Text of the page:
On a practical level we function by appointing local Friends to take care of things like spiritual and pastoral nurture and care, programmes for adults and children, planning special events, maintenance of a meeting house - all the many things that Meetings need. 

Local and area meetings appoint a “clerk” who chairs business meetings and handles communications. When the clerk’s 3year term expires, a new clerk is appointed. Similarly, we have a national clerk whom we call the Yearly Meeting Clerk. They also serve a 3 year term. Read more about our organisation on the Explore page and explore Quaker Practice and Procedure here.

Q. Do Quakers own land and buildings as some other churches do?

A. There are Meeting Houses owned by Quakers on Waiheke, in Auckland, Whanganui, Palmerston North, Wellington, Nelson, Christchurch and Dunedin. In other centres Friends meet in rented spaces or in individuals’ homes.

Q. Is there an annual subscription or do you pass the plate?

A. Friends are invited to make donations on a weekly, monthly or yearly basis for the maintenance of the local and national organisation, but any contribution is voluntary, and its amount is at the individual’s discretion. We do not ask for donations at Meetings. Some Meetings provide a box and invite donations for a cause their Meeting supports, but again giving is voluntary.

Q. How do I become a member?

A. Quakers encourage newcomers to spend some time getting familiar with the Quaker way and with the community before making the decision to become a member. You can spend anywhere from a few months to many years as an "attender," participating in worship and other meeting activities before deciding to take that step. Many Friends choose to be non-members but active attenders for a lifetime.

Quakers are often reluctant to make someone feel pressured to become a member but when you feel that the time is right, the first step is to write a letter to the clerk of your Meeting expressing your wishes to apply for membership. The clerk or a member of the appropriate Meeting committee will be pleased to explain the membership process to you. You can read about the membership process in Quaker Practice and Procedure here.

Quakers throughout the World

Q. Are all Quaker Meetings alike?

A. Over more than 360 years, Quakers have evolved and diverged into several different forms. Some branches of Quakers in the US and Africa have pastors and structured worship with a Bible-centred emphasis in their beliefs. These are called “programmed” or “pastoral” Meetings or Churches. Meetings where Friends worship in silence such as those throughout Aotearoa NZ, are often called ‘liberal’ or ‘unprogrammed’ and their communities are known as ‘Meetings’. You can explore Quaker diversity here

Q. How many Quakers are there? How many in Aotearoa New Zealand?

A. In 2017 there were approximately 400,000 adult members of Quaker meetings in the world, with about half of them in Africa. In Aotearoa New Zealand in 2017 there were 456 members and a similar number of non-members who attend Quaker Meetings, a total of about 1,000.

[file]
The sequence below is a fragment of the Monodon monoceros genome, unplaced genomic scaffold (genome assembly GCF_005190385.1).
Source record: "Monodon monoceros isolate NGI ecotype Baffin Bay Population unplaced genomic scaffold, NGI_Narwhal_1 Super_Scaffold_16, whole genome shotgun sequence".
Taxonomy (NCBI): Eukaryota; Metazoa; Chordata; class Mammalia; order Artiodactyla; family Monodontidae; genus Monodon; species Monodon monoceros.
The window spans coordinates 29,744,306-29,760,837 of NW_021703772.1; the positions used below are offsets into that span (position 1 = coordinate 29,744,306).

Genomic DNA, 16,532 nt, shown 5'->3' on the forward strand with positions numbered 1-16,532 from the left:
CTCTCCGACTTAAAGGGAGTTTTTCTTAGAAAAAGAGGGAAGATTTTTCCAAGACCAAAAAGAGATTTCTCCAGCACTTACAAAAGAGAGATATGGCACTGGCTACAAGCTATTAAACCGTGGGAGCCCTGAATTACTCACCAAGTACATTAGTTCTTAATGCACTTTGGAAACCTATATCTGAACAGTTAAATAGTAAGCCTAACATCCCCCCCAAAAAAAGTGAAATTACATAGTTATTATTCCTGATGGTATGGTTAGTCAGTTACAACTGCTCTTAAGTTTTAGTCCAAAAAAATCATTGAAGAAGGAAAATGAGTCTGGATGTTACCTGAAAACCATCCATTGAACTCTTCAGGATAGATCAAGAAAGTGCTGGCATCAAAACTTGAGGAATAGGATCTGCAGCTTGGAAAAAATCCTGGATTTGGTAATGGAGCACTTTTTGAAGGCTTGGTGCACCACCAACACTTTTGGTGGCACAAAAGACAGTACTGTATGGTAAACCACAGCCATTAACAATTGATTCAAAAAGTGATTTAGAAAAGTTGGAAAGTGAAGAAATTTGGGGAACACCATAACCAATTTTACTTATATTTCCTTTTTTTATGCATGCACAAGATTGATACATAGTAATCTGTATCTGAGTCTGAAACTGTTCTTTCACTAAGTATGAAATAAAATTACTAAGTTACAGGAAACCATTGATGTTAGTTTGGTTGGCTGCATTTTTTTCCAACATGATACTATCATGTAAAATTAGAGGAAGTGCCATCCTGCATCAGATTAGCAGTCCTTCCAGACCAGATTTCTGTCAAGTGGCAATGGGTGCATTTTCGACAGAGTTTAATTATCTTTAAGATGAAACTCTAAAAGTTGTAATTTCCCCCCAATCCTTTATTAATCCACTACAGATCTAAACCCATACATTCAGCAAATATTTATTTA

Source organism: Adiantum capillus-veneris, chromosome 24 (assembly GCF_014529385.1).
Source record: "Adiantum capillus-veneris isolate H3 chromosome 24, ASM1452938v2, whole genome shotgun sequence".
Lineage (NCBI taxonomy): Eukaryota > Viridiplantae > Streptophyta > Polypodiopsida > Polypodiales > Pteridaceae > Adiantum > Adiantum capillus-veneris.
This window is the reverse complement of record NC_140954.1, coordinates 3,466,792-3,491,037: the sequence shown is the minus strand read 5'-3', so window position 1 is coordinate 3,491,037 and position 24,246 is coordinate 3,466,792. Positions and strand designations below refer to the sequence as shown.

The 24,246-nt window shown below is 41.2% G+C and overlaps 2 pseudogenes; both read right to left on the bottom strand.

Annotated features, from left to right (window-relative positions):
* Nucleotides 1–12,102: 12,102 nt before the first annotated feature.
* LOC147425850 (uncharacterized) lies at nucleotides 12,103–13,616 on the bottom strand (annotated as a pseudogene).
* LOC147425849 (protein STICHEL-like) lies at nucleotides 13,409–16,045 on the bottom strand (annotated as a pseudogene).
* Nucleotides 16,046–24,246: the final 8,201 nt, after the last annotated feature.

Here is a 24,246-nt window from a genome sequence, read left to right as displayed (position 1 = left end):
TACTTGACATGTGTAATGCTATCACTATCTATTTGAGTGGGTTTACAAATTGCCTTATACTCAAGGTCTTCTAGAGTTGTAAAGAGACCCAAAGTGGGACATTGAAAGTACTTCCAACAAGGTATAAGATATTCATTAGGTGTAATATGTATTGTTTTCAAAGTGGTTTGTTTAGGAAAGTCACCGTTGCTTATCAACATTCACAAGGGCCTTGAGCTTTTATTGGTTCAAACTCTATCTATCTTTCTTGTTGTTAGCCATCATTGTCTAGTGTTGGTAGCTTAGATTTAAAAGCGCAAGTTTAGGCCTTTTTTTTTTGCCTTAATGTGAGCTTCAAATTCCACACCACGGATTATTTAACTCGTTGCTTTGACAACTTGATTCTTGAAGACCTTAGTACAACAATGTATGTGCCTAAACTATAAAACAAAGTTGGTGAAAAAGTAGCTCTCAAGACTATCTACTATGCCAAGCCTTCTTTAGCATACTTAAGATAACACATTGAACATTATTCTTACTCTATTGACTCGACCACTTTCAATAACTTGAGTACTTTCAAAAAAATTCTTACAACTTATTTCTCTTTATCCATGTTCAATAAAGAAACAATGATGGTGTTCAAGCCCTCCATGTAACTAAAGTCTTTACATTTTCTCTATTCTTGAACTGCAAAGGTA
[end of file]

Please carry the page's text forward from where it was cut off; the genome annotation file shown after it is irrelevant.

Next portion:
Q. Is there an international leader? Where is the Quaker “central office”?

A. We have no international leader. You could say that our “central office” is everywhere and nowhere. There are many Quaker organizations with different functions and which relate to different parts of the larger Quaker movement. Friends World Committee for Consultation is a worldwide organization, headquartered in London, that promotes fellowship among the various branches of Quakers, but it does not speak on behalf of all Quakers or have authority over them.

In Aotearoa NZ there are no salaried staff and no national office. 

Quaker History

Q. How did the Quaker movement begin? 

A. It began during a period of much religious upheaval in England during the mid-1600s, as people questioned the established church and sought new ways to understand Christianity. The emerging faith community gathered around the leadership of George Fox and others who encouraged people to be guided by a direct, first-hand encounter with the Spirit. These Quakers were seeking an authentic return to “primitive Christianity,” as practiced by the followers of Jesus in the first century. For more on early Quaker history, see the Quaker Speak video How Quakerism Began, and explore more here.

Q. Why are you called “Quakers”?

A. In 1650 when George Fox was on trial for blasphemy, a judge mocked him when he said that the judge should ‘tremble (quake) at the word of the Lord’. The term ‘Quakers’ became a common insult used against early Friends by their opponents, but it stuck. The full name of Quakers is The Religious Society of Friends and we often use the term Friends to refer to members of the Quaker community.

Q. Are Quakers the same as the Amish?

A. No. Although they are both ‘Peace Churches’ they have quite different roots and practices. Quakers started in England and the Amish in Switzerland at about the same time but that’s where the similarity ends. Twenty first century Quakers are very much part of the 21st century world in which they live. For more information see a Quaker speak video setting out the differences here.

Q. Do Quakers own Quaker Oats?

A. No – and they never have. The Quaker Oats Company was founded in Pennsylvania in 1901 in an area where a lot of Quakers lived. The Quaker reputation for honesty gave such a positive image that the company saw it as an opportunity they could capitalise on. The truth is that Quaker Oats – other than the ‘man with the Quaker hat’ and the name, had no connection with Quakers whatsoever and the company was not founded on Quaker business practices or principles.